Sustainable Development Technology Canada (SDTC) has allocated tens of millions of dollars to firms in which its board members are financially vested, according to True North.
Under its current agreement with the ISED, the green fund has $1 billion to distribute to clean tech enterprises between 2021 and 2026 — increasing in successive amounts before maxing at $320 million by 2025/26.
As first reported by CBC, assistant deputy minister to Innovation, Science, and Economic Development (ISED), Doug McConnachie, said the feds have lost "confidence" in the fund’s senior management. A whistleblower with the foundation sent the federal government a complaint earlier this year concerning their alleged mismanagement of funds.
Leah Lawrence, president and CEO of Sustainable Development Technology Canada (SDTC) attributed her departure to "[…] a sustained and malicious campaign to undermine my leadership."
According to True North, the SDTC fired employees who expressed their concerns about alleged corporate mismanagement within the organization.
"This compromises my future ability to lead the organization and puts me in an untenable situation. And I want to see this organization succeed," she claimed.
An SDTC whistleblower spoke with the publication, who uncovered the foundation had given money to companies with ties to current and former board members.
Among those of concern is ex-board member Andrée-Lise Méthot, who served with the organization from July 2015 to September 2021.
Méthot, a managing partner for the venture capital firm Cycle Capital, served on the SDTC’s Project Review Committee during her tenure, where the crown corporation funded seven firms with ties to Cycle Capital. From May 2, 2017, to September 15, 2021, the board approved $23,065,853 to those firms.
In addition, Méthot also served as corporate director for Enerkem, a biofuel company in which the SDTC board paid $12 million on February 2, 2016.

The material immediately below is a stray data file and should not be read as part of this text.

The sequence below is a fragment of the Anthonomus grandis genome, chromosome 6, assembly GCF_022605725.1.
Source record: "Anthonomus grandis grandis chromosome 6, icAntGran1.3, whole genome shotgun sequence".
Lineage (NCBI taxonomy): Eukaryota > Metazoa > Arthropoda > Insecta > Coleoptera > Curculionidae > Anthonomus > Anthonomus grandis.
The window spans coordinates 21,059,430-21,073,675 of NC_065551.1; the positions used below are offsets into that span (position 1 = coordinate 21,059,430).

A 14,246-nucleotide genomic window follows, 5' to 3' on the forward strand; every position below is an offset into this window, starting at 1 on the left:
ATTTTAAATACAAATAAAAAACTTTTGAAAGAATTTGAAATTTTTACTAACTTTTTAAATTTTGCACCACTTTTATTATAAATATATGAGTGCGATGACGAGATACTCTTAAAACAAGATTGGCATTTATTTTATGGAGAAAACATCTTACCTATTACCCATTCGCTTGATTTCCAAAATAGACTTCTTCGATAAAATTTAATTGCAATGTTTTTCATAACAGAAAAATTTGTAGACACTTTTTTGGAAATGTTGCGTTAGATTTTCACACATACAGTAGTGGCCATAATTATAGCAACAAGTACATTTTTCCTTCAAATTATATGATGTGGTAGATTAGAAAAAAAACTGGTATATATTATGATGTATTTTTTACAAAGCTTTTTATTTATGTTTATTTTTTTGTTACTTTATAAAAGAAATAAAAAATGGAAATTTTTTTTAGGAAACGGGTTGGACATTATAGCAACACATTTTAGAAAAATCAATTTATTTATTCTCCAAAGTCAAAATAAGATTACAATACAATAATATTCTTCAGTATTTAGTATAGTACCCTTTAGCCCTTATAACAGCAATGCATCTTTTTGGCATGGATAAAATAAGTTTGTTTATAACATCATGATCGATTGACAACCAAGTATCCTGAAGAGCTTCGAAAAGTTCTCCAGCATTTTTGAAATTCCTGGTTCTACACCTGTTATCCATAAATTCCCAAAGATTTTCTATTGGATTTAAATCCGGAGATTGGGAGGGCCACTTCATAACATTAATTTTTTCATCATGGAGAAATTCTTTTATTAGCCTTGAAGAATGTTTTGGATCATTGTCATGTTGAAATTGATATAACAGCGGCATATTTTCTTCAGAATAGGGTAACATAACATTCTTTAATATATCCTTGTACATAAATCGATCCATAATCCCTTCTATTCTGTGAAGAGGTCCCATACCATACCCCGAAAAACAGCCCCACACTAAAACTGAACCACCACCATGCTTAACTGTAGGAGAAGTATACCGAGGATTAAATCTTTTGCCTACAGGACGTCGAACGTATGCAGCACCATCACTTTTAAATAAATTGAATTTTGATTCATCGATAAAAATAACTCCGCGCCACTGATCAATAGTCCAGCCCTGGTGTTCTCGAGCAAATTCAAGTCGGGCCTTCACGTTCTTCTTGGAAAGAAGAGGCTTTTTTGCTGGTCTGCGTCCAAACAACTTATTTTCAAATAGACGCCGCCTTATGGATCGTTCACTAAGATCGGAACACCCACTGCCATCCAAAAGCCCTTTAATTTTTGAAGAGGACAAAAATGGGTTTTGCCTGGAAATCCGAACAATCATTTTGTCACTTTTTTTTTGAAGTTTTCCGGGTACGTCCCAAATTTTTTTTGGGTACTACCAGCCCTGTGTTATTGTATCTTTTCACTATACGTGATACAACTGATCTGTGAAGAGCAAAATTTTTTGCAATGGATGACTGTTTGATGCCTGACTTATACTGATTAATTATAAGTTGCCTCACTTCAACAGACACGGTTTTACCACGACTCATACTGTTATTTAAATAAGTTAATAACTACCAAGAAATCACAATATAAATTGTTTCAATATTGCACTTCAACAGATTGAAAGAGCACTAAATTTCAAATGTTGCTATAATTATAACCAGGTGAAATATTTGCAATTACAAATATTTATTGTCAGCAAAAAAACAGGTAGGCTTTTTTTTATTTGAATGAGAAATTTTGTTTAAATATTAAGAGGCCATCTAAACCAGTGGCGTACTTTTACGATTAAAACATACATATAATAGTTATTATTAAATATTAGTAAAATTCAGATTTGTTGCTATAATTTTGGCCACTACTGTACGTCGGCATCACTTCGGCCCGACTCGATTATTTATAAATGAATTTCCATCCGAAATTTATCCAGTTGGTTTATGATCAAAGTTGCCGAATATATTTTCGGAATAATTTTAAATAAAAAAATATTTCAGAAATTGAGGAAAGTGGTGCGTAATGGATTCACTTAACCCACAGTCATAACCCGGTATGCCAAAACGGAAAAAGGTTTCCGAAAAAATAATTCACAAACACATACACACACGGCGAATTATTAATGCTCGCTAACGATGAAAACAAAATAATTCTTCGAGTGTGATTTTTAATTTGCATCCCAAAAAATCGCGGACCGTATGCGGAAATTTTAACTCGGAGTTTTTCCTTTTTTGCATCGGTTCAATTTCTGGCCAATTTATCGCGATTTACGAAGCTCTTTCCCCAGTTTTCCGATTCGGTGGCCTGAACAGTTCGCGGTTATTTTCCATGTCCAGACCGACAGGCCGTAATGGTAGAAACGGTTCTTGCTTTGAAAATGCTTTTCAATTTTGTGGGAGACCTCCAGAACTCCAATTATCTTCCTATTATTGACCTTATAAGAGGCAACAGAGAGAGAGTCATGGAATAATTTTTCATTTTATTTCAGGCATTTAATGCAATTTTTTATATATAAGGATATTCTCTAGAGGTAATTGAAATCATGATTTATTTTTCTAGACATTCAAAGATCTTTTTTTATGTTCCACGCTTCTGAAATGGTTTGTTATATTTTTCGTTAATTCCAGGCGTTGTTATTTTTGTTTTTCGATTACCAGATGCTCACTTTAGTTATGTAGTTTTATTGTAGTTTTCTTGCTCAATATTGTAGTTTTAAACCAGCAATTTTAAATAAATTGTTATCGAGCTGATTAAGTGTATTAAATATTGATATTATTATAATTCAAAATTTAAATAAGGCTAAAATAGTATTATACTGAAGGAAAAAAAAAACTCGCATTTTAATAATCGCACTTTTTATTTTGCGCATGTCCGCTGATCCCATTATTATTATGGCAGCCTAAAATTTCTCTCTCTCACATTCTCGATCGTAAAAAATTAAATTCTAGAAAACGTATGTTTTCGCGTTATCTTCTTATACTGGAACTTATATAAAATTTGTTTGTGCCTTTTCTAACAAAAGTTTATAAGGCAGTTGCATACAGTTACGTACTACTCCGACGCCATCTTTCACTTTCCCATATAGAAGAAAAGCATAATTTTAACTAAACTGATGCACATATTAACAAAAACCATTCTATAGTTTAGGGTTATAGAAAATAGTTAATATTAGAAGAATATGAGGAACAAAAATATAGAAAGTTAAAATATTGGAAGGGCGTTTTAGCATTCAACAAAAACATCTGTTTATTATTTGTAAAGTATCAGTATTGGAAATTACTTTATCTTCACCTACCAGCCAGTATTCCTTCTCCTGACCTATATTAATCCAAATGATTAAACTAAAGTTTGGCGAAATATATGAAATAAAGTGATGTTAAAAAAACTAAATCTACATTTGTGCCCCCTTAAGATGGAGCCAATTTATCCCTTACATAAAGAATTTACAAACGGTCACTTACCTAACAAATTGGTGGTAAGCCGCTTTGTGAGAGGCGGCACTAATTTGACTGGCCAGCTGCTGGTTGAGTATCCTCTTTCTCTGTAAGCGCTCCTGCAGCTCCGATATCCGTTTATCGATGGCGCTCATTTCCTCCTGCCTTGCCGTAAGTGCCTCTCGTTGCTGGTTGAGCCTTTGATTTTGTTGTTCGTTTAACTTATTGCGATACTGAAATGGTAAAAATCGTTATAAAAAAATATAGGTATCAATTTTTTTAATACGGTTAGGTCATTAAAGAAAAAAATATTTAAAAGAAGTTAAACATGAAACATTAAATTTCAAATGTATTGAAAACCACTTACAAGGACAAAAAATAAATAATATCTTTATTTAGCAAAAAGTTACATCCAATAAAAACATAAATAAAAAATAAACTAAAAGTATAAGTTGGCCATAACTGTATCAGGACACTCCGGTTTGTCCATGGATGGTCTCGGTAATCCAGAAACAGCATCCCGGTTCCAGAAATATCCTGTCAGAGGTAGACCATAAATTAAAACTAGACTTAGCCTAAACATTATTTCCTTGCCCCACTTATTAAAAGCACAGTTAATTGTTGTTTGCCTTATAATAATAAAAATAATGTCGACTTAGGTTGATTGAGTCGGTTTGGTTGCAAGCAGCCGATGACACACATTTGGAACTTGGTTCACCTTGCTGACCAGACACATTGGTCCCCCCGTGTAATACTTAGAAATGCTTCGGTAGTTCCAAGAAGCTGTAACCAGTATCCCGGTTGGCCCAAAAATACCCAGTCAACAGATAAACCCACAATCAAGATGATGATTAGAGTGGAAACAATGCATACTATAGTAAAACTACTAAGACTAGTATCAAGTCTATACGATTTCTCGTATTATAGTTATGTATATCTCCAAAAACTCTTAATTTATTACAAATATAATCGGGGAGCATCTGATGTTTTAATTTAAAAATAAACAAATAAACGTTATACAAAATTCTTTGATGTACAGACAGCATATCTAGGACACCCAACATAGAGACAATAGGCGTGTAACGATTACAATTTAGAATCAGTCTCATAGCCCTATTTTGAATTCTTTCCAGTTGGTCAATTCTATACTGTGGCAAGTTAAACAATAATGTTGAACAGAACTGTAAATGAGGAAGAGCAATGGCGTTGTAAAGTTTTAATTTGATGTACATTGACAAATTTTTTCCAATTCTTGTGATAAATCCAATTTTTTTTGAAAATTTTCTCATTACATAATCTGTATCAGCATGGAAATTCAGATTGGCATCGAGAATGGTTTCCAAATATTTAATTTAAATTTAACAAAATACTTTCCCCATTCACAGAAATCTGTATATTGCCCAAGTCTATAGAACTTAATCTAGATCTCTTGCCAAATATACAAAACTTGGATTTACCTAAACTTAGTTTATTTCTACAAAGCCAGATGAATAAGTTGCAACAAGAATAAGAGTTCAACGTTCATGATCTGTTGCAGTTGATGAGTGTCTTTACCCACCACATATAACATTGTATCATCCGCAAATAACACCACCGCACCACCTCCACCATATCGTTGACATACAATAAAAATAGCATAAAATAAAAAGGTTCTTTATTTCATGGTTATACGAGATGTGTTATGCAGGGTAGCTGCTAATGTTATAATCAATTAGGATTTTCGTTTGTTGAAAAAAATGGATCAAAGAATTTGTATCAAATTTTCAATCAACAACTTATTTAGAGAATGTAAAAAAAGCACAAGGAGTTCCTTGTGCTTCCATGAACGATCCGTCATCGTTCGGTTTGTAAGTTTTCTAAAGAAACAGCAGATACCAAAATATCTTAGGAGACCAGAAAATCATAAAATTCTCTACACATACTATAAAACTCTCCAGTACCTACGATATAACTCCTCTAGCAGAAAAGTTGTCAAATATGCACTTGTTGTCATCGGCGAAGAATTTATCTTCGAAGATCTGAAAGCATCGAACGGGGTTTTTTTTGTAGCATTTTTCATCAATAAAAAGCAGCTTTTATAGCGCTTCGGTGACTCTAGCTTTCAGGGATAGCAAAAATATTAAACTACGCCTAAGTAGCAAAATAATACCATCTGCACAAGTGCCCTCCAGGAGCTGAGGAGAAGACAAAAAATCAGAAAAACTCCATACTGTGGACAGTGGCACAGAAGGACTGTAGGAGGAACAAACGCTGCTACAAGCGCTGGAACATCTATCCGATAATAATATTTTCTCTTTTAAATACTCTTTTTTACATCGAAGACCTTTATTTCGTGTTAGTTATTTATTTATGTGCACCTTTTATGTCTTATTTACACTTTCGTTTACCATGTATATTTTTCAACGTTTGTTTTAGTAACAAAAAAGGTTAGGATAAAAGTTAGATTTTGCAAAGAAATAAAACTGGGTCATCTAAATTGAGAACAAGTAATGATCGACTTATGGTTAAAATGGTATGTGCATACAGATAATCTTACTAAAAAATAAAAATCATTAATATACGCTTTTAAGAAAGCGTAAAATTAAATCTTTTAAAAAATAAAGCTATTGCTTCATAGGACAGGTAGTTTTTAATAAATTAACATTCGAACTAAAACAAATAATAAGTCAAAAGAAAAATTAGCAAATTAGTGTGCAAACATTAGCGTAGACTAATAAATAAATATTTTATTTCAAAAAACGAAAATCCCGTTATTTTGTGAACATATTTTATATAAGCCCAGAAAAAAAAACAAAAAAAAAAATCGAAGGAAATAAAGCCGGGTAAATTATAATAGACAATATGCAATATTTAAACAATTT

Guy Ouimet, an ongoing member since 2018, also served on the Project Review Committee, while simultaneously serving on the board of Lithion Technologies. During his tenure, the board approved $3,842,000 in funding for Lithion on August 29, 2018 — less than two months after the company’s incorporation.
And finally, Ellen McGregor, an SDTC board member since 2015, also serves as the principal owner of Fielding Environmental. She too sat on the Project Review Committee.
In particular, Fielding collaborates with clean tech companies, including Li-Cycle, which received a $2,708,488 grant on August 29, 2018, and another $4,000,000 on August 17, 2020.
In response to the whistleblower complaint, the feds hired Raymond Chabot Grant Thornton in March to identify conflicts of interest and problematic spending within the foundation. Their report showed Lawrence failed to declare a conflict of interest with an SDTC consultant that she backdated under the advice of legal counsel.
Auditor General Karen Hogan also announced an investigation into its spending two weeks ago.
In addition, SDTC chair Annette Verschuren testified before MPs November 8 on approving $217,000 in COVID relief funding to her own firm in 2020 — one of roughly 140 firms that received equivalent pandemic funding.
Verschuren did not recuse herself from the vote and claimed to have acted on the legal opinion of her lawyer. "I took the advice from my lawyer," she told MPs on the committee. "I received legal advice and I think that was the proper approach."
Records from the funding meetings are not public, according to True North, so it remains unclear which committee members, if any, recused themselves.